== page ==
Ive been on the Protonix now for a few months. Im wondering if i would benefit from increasing the dose to twice a day. I am making an appointment with a GI here in the states, but obviously my concerns are getting the best of me. 
Answered by Dr. Ajit Naniksingh Kukreja 3 hours later

Thanks for your followup queries

1] Postprandial fullness with or without heartburn is a common finding when associated with collitis
Had I been your doctor I would have added a Probiotic twice a day for 2 weeks or so
In some patients of acid peptic disease we do find the early satiety feeling but as you have mentioned it is not with all meals

2] Yes acid peptic disease can cause epigastric fullness without heartburn

3] It is the precise location of physical examination for a patient with acid peptic disease

Usually in out practice we start with Protonix twice a day for two to six weeks and then maintain it with once a day dose

Now that you are going to see a GI specialist I would suggest you request him for a H Pylori test and a Gastroscopy so that you get a stamped diagnosis

Hope this helps
Am available for followup queries
Get Well Soon

Above answer was peer-reviewed by
Follow-up: 39 year old diagnosed with reflux in fall presenting severe globus. Suffering with epigastric pressure, IBS C. Is it gastric cancer ? 21 minutes later
Thank you for your timely responses. I just have one last inquiry, and then I will let you go. You've been very helpful. 

In peptic acid disease, what is the physical cause of the post prandial fullness and/or early satiety? And unlike true "indigestion", why would it hang around for hours?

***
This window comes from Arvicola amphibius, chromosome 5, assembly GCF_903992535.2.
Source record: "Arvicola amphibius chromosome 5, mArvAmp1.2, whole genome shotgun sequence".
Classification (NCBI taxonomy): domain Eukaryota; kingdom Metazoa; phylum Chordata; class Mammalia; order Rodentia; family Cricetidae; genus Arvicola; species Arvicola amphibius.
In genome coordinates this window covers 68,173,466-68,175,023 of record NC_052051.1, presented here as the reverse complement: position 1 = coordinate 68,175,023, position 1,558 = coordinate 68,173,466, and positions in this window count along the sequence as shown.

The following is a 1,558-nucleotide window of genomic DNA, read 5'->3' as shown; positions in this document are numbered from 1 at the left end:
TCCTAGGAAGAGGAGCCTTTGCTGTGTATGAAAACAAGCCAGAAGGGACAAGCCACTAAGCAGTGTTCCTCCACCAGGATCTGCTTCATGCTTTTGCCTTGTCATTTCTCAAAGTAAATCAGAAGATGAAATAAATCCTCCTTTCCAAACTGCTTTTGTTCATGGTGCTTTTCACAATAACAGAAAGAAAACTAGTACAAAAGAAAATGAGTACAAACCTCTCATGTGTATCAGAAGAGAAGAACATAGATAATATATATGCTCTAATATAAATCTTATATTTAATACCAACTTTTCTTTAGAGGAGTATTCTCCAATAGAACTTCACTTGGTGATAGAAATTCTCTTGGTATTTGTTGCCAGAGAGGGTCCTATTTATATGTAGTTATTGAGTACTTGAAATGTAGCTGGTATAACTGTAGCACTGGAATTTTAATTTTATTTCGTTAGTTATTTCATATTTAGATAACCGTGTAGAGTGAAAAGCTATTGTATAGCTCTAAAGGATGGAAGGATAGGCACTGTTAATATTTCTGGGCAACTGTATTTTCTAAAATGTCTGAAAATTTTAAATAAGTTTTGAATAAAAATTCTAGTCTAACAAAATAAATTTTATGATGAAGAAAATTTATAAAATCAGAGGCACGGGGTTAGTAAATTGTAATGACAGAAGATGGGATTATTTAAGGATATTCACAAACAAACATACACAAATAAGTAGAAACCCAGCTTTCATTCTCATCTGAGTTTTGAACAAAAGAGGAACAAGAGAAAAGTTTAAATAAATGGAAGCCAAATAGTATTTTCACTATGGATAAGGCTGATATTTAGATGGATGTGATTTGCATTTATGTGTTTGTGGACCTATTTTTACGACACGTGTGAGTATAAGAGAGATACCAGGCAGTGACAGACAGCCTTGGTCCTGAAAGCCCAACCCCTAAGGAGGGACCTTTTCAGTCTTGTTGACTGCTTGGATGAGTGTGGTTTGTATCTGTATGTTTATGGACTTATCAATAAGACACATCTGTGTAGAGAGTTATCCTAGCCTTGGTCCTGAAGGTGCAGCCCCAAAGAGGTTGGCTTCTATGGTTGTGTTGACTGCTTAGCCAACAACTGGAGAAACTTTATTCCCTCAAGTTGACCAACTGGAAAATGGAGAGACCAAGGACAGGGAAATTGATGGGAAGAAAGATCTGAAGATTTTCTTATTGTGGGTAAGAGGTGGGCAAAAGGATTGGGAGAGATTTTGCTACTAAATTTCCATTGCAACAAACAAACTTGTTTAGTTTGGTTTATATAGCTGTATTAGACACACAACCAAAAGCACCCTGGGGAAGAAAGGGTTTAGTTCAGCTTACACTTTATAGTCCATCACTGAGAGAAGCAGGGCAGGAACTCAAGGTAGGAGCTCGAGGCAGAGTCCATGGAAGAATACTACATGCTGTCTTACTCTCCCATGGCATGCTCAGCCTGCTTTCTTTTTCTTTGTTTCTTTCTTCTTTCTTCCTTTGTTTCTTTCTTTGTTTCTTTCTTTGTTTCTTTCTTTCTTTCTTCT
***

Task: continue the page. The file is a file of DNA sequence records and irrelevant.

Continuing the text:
I know I keep harping on the gastric cancer, I just lost two friends recently, so it's plaguing me. I know there's no way to diagnose without EGD, but are there any differences you've seen between tumor presented  epigastric symptoms and acid peptic disease symptoms? I'm assuming not, hence the scope. 

Finally, you mentioned the post prandial fullness being related to colitis? I've never heard this before, I'd always thought colitis was in the colon and felt lower. Are you referring to something different? And is this part of the acid peptic disease?

Thank you, again. You've been very helpful and I greatly appreciate it. 
Answered by Dr. Ajit Naniksingh Kukreja 13 minutes later

Thanks for the kind words

As I have mentioned in my earlier reply we do not stamp these symptoms till we perform a Gastroscopy, till then these come under the label of Dyspepsia, it is the mucosal inflammation and the pyloric spasm which results in to postprandial fullness and/or early satiety, It hangs on for hours as the food is in direct contact of the inflammed mucosa till the stomach empties

Yes Gastroscopy is the ultimate but because you do not have symptoms of blood in vomit , I would clinically go for a commoner impression

Postprandial fullness - when Gastritis is associated with collitis not as a symptom of collitis, the symptom is more prone in patients with Acid Peptic disease who have associated collitis

Hope this helps
Am available for any followup queries
If there are no further doubts, do accept this reply and rate it

Get Well Soon
Above answer was peer-reviewed by
Share on Facebook
Share on Twitter
Share on Google+
Question is related to

The user accepted the expert's answer

Ask a Gastroenterologist

© Ebix, Inc. All Rights Reserved.
All the information, content and live chat provided on the site is intended to be for informational purposes only, and not a substitute for professional or medical advice. You should always speak with your doctor before you follow anything that you read on this website. Any health question asked on this site will be visible to the people who browse this site. Hence, the user assumes the responsibility not to divulge any personally identifiable information in the question. Use of this site is subject to our Terms & Conditions
Already Rated.
Your rating:

Ask a Doctor